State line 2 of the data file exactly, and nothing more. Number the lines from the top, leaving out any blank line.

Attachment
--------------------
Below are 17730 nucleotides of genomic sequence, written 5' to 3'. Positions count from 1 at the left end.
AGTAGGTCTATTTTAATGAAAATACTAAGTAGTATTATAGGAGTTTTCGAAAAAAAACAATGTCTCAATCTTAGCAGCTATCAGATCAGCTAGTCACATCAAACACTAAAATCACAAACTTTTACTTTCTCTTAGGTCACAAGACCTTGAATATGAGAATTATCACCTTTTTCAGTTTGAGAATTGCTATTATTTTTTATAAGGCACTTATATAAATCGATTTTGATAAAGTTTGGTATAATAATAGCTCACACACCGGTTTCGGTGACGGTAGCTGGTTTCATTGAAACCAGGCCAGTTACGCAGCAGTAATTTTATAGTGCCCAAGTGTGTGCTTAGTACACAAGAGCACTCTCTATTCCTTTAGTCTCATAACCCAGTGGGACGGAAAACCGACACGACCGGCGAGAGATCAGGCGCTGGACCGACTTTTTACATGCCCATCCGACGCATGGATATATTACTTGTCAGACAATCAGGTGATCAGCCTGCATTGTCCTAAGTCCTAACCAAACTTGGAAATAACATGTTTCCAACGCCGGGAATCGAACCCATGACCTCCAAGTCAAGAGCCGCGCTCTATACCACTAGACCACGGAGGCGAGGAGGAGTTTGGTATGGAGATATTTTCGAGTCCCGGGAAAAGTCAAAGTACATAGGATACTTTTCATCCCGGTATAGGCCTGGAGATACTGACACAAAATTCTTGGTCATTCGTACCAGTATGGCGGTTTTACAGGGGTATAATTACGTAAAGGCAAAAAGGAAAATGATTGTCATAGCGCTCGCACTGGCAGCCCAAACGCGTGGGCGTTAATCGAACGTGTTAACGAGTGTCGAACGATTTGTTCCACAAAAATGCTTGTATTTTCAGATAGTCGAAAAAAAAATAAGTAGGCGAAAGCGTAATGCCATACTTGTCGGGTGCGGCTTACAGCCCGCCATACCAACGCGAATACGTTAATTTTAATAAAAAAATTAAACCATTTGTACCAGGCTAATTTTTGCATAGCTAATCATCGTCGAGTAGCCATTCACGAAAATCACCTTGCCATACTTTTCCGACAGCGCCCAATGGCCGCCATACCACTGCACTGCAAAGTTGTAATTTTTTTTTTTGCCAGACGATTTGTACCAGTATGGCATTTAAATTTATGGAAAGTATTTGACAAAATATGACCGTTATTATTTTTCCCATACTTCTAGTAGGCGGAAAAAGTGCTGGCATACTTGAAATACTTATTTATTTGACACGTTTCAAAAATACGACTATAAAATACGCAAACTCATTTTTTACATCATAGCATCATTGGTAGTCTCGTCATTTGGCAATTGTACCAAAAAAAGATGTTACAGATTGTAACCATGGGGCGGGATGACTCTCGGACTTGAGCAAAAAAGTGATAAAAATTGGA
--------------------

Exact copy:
AGTAGGTCTATTTTAATGAAAATACTAAGTAGTATTATAGGAGTTTTCGAAAAAAAACAATGTCTCAATCTTAGCAGCTATCAGATCAGCTAGTCACATCAAACACTAAAATCACAAACTTTTACTTTCTCTTAGGTCACAAGACCTTGAATATGAGAATTATCACCTTTTTCAGTTTGAGAATTGCTATTATTTTTTATAAGGCACTTATATAAATCGATTTTGATAAAGTTTGGTATAATAATAGCTCACACACCGGTTTCGGTGACGGTAGCTGGTTTCATTGAAACCAGGCCAGTTACGCAGCAGTAATTTTATAGTGCCCAAGTGTGTGCTTAGTACACAAGAGCACTCTCTATTCCTTTAGTCTCATAACCCAGTGGGACGGAAAACCGACACGACCGGCGAGAGATCAGGCGCTGGACCGACTTTTTACATGCCCATCCGACGCATGGATATATTACTTGTCAGACAATCAGGTGATCAGCCTGCATTGTCCTAAGTCCTAACCAAACTTGGAAATAACATGTTTCCAACGCCGGGAATCGAACCCATGACCTCCAAGTCAAGAGCCGCGCTCTATACCACTAGACCACGGAGGCGAGGAGGAGTTTGGTATGGAGATATTTTCGAGTCCCGGGAAAAGTCAAAGTACATAGGATACTTTTCATCCCGGTATAGGCCTGGAGATACTGACACAAAATTCTTGGTCATTCGTACCAGTATGGCGGTTTTACAGGGGTATAATTACGTAAAGGCAAAAAGGAAAATGATTGTCATAGCGCTCGCACTGGCAGCCCAAACGCGTGGGCGTTAATCGAACGTGTTAACGAGTGTCGAACGATTTGTTCCACAAAAATGCTTGTATTTTCAGATAGTCGAAAAAAAAATAAGTAGGCGAAAGCGTAATGCCATACTTGTCGGGTGCGGCTTACAGCCCGCCATACCAACGCGAATACGTTAATTTTAATAAAAAAATTAAACCATTTGTACCAGGCTAATTTTTGCATAGCTAATCATCGTCGAGTAGCCATTCACGAAAATCACCTTGCCATACTTTTCCGACAGCGCCCAATGGCCGCCATACCACTGCACTGCAAAGTTGTAATTTTTTTTTTTGCCAGACGATTTGTACCAGTATGGCATTTAAATTTATGGAAAGTATTTGACAAAATATGACCGTTATTATTTTTCCCATACTTCTAGTAGGCGGAAAAAGTGCTGGCATACTTGAAATACTTATTTATTTGACACGTTTCAAAAATACGACTATAAAATACGCAAACTCATTTTTTACATCATAGCATCATTGGTAGTCTCGTCATTTGGCAATTGTACCAAAAAAAGATGTTACAGATTGTAACCATGGGGCGGGATGACTCTCGGACTTGAGCAAAAAAGTGATAAAAATTGGA